On my last blog post themed around identity, I received this comment from someone named Robert:
What a pathetic piece of drivel from a clearly lost, challenged snowflake with little or nothing to do in, or say about life. Even the basics seem out of reach. Some mental health problems are exhibited in this writing and help is obviously needed. Get off your ass, get a job, be a contributing citizen, and give instead of taking. There – a hard take on this – wonder how long it will stay posted before being swept under the rug.
When I first read it, it threw me off. Pathetic. Drivel. Snowflake. There- a hard take on this. Uh, okay. If I’m being compared to a snowflake, the one on the left is how I was feeling:
My last post was about finally gaining the ability to work, starting a business, and examining the ways we tend to define ourselves. This comment felt totally out of right field. Derrick got quite upset and said to delete it. Why give more air to a comment that seems to only want to start a fire? And that would be the easy route- to sweep it under the rug as Robert tried to ignite me to do. So I decided to sit on it… for three weeks.
It didn’t feel right to delete it. Are you saying something, Robert, other than name calling and “I know better than you”? It’s riddled with assumptions about me. It’s also clear that you, Robert, are not feeling heard. So I decided to “approve” your comment with curiosity, and give you, Robert, space to have a dialogue. Words are open to interpretation, and often the intended message – from both points of view- can be lost.
First off, thank you Robert for finding my blog. I highly encourage you to read my blog, and specifically, the post that you chose to comment on. From your comment, it sounds like you missed most of what I was trying to say. I am assuming you had good intentions this time, yet I currently am missing most of what you are getting at. I’m also curious to know why it sparked such a comment from you. What’s going on in your space to lead with such words? I can take it, but that’s not the point. Today’s post isn’t about me: it’s about you.
What a pathetic piece of drivel from a clearly lost, challenged snowflake with little or nothing to do in, or say about life. Even the basics seem out of reach.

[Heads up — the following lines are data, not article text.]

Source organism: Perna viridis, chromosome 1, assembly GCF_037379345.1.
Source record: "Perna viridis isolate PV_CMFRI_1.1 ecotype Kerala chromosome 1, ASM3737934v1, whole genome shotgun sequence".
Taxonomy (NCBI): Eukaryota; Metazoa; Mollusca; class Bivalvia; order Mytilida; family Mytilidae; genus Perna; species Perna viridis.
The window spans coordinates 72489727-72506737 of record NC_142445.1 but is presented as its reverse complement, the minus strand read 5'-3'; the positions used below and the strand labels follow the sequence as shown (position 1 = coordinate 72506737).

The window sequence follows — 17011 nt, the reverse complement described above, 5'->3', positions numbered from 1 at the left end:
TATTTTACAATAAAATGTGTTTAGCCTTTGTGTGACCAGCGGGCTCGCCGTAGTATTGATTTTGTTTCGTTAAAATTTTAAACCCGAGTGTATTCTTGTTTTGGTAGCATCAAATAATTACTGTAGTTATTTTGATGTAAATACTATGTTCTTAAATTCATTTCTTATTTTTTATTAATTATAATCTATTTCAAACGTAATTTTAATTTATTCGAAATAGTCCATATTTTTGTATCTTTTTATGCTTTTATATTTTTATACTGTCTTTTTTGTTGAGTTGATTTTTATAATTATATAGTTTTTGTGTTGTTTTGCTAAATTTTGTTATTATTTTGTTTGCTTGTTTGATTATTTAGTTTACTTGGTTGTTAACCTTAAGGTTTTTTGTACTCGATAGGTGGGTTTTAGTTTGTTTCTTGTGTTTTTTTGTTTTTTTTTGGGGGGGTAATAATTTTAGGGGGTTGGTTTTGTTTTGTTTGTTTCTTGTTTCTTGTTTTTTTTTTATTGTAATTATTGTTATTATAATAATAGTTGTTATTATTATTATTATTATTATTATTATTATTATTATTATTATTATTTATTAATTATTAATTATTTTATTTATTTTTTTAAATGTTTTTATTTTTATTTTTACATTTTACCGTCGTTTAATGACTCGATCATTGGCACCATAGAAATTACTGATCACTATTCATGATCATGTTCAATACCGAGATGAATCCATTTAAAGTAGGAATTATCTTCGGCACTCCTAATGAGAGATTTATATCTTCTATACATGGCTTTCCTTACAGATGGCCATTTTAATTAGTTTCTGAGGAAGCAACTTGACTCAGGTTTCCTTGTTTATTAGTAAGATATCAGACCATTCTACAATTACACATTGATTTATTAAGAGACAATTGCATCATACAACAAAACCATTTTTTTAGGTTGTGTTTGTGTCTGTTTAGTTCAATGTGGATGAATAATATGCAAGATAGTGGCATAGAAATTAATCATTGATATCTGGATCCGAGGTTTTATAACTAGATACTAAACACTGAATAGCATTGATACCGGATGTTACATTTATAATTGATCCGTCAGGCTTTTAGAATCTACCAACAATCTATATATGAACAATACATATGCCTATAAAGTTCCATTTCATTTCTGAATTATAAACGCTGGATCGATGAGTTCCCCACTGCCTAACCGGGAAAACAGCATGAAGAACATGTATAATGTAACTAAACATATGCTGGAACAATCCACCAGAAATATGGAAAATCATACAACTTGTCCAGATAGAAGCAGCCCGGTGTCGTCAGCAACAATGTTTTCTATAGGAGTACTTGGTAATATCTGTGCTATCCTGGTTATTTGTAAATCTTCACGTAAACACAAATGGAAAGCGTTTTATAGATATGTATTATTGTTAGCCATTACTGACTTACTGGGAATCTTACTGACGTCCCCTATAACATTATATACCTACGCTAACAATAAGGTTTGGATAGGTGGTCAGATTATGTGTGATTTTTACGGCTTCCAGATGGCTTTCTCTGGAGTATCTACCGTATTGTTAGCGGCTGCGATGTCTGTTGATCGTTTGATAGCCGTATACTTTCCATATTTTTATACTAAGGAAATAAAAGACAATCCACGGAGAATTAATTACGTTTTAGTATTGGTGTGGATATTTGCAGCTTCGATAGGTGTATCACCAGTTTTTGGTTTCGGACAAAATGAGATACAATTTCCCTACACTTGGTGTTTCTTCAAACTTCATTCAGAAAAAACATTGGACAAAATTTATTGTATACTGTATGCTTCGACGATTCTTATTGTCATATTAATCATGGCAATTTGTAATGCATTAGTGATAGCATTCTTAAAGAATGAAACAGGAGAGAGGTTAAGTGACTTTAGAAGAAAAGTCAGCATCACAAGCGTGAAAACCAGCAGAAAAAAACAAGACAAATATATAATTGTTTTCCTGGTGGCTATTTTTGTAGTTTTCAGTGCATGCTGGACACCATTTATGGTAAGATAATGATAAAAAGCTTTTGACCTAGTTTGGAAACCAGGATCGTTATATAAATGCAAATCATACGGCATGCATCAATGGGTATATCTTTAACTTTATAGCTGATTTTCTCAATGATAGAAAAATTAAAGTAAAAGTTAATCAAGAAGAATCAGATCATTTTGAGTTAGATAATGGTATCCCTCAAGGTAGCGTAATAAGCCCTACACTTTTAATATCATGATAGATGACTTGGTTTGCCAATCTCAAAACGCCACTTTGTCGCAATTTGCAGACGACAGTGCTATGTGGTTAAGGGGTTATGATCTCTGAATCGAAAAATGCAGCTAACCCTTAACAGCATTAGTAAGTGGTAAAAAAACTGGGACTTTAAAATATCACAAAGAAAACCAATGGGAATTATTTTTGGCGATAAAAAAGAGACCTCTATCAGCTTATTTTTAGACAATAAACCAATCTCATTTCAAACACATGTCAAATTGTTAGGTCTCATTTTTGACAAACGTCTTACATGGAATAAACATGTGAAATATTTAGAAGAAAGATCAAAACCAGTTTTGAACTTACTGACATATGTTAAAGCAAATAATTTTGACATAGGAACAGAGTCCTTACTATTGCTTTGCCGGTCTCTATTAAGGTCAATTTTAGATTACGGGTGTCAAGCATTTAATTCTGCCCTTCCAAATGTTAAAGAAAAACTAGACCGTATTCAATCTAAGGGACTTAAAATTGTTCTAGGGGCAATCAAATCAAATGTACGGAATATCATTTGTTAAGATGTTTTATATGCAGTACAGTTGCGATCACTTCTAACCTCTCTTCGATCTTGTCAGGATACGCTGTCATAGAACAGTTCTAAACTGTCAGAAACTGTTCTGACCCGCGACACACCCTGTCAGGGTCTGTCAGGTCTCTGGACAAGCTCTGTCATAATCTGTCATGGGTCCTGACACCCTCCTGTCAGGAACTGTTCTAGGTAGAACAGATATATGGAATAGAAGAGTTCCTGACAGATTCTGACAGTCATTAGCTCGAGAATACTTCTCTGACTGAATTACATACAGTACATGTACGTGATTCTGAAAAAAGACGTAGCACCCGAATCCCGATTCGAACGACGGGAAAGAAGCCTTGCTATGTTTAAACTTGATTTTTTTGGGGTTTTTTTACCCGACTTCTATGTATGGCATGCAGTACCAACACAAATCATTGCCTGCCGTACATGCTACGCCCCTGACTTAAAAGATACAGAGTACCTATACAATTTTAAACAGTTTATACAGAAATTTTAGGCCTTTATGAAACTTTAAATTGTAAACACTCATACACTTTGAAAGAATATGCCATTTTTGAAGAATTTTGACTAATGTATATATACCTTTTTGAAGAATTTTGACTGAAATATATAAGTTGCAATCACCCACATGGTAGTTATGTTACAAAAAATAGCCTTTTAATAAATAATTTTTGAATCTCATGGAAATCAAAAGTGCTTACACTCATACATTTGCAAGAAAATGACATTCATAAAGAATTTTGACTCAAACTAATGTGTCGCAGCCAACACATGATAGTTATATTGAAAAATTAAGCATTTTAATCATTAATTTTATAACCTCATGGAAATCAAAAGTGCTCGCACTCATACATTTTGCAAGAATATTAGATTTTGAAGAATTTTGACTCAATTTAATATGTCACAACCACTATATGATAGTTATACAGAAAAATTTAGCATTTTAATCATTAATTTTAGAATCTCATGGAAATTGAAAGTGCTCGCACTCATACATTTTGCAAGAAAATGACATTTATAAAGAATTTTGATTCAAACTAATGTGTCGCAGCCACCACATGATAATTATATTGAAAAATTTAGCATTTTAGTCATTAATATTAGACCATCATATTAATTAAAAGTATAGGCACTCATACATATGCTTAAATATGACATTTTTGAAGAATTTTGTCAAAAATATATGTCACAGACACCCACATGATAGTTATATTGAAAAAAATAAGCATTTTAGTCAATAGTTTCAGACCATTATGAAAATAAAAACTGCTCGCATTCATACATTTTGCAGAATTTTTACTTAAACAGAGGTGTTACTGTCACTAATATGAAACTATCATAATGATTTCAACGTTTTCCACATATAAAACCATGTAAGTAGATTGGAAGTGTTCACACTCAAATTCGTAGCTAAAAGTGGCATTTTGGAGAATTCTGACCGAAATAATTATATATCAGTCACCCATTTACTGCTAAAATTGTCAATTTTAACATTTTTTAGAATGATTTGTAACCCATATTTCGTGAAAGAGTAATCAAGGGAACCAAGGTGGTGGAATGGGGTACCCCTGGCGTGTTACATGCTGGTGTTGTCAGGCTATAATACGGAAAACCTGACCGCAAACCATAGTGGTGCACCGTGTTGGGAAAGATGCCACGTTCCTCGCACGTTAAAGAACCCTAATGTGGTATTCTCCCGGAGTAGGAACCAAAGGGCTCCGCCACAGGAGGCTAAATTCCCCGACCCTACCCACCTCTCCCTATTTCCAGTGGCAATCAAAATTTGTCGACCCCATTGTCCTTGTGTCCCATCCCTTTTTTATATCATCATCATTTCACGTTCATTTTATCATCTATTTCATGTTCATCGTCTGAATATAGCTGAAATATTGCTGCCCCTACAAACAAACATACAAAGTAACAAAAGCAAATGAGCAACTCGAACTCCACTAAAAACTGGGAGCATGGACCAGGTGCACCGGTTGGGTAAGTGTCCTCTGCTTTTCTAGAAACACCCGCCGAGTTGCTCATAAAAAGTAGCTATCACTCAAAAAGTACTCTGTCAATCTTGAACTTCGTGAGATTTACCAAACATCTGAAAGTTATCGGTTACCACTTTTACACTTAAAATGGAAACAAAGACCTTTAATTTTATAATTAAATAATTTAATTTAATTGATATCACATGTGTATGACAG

Starting any comment with name calling – you can’t really expect people to read the rest of what you wrote. I am caught up on the terms, and the assumptions my friend… The term snowflake has been lost in the politic storm of today, so let’s look to wikipedia to get up to speed on what I think you are suggesting: Snowflake is a derogatory slang term for a person, implying that they have an inflated sense of uniqueness, an unwarranted sense of entitlement, or are over-emotional, easily offended, and unable to deal with opposing opinions.
The term is all about perspective. I could infer that your comment suggest easily offended, unable to deal with opposing opinions. Yet I don’t know you. And let’s clear up that if you’re suggesting that expressing emotions, and trying to grow and change
make you a snowflake are weaknesses, you’re wrong on that one.
My post was about how un-unique I am. To share my lived experience, and to say you’re not alone in this, and neither am I.
Some mental health problems are exhibited in this writing and help is obviously needed.
Thank you for acknowledging mental health exists. I believe, as you are suggesting here, that people should get help. I have sought support for my mental health thankfully. Just like our physical health, we all need care for our mental health regularly. How is your mental health doing these days?